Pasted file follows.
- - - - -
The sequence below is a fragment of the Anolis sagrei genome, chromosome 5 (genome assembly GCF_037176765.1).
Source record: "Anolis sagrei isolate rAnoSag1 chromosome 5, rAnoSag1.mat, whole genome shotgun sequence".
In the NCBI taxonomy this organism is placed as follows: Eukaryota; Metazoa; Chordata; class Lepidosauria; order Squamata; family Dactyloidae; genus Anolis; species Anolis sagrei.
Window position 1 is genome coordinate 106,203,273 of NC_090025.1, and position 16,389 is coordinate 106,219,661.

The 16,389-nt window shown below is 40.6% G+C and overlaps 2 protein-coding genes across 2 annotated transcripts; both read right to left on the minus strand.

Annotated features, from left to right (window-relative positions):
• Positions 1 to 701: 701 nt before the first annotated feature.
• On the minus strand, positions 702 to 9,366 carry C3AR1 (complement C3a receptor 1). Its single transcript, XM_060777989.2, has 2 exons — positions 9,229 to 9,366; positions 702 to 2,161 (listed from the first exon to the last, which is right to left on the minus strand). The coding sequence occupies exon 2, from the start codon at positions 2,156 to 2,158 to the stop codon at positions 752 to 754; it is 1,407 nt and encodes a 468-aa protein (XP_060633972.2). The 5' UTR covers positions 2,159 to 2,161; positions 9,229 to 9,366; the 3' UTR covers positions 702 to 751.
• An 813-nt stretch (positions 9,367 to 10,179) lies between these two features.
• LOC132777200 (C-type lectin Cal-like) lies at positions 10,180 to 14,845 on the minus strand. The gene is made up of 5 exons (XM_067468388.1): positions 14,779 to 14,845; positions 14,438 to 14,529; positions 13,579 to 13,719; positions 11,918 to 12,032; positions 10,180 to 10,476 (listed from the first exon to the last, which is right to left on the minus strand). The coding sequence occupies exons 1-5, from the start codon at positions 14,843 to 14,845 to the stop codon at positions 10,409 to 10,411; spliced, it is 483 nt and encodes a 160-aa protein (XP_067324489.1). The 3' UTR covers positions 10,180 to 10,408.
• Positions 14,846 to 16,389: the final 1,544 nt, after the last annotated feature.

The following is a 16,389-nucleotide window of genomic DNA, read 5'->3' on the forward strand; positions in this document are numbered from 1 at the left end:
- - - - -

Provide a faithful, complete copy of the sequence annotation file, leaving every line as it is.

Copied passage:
The sequence below is a fragment of the Anolis sagrei genome, chromosome 5 (genome assembly GCF_037176765.1).
Source record: "Anolis sagrei isolate rAnoSag1 chromosome 5, rAnoSag1.mat, whole genome shotgun sequence".
In the NCBI taxonomy this organism is placed as follows: Eukaryota; Metazoa; Chordata; class Lepidosauria; order Squamata; family Dactyloidae; genus Anolis; species Anolis sagrei.
Window position 1 is genome coordinate 106,203,273 of NC_090025.1, and position 16,389 is coordinate 106,219,661.

The 16,389-nt window shown below is 40.6% G+C and overlaps 2 protein-coding genes across 2 annotated transcripts; both read right to left on the minus strand.

Annotated features, from left to right (window-relative positions):
• Positions 1 to 701: 701 nt before the first annotated feature.
• On the minus strand, positions 702 to 9,366 carry C3AR1 (complement C3a receptor 1). Its single transcript, XM_060777989.2, has 2 exons — positions 9,229 to 9,366; positions 702 to 2,161 (listed from the first exon to the last, which is right to left on the minus strand). The coding sequence occupies exon 2, from the start codon at positions 2,156 to 2,158 to the stop codon at positions 752 to 754; it is 1,407 nt and encodes a 468-aa protein (XP_060633972.2). The 5' UTR covers positions 2,159 to 2,161; positions 9,229 to 9,366; the 3' UTR covers positions 702 to 751.
• An 813-nt stretch (positions 9,367 to 10,179) lies between these two features.
• LOC132777200 (C-type lectin Cal-like) lies at positions 10,180 to 14,845 on the minus strand. The gene is made up of 5 exons (XM_067468388.1): positions 14,779 to 14,845; positions 14,438 to 14,529; positions 13,579 to 13,719; positions 11,918 to 12,032; positions 10,180 to 10,476 (listed from the first exon to the last, which is right to left on the minus strand). The coding sequence occupies exons 1-5, from the start codon at positions 14,843 to 14,845 to the stop codon at positions 10,409 to 10,411; spliced, it is 483 nt and encodes a 160-aa protein (XP_067324489.1). The 3' UTR covers positions 10,180 to 10,408.
• Positions 14,846 to 16,389: the final 1,544 nt, after the last annotated feature.

The following is a 16,389-nucleotide window of genomic DNA, read 5'->3' on the forward strand; positions in this document are numbered from 1 at the left end: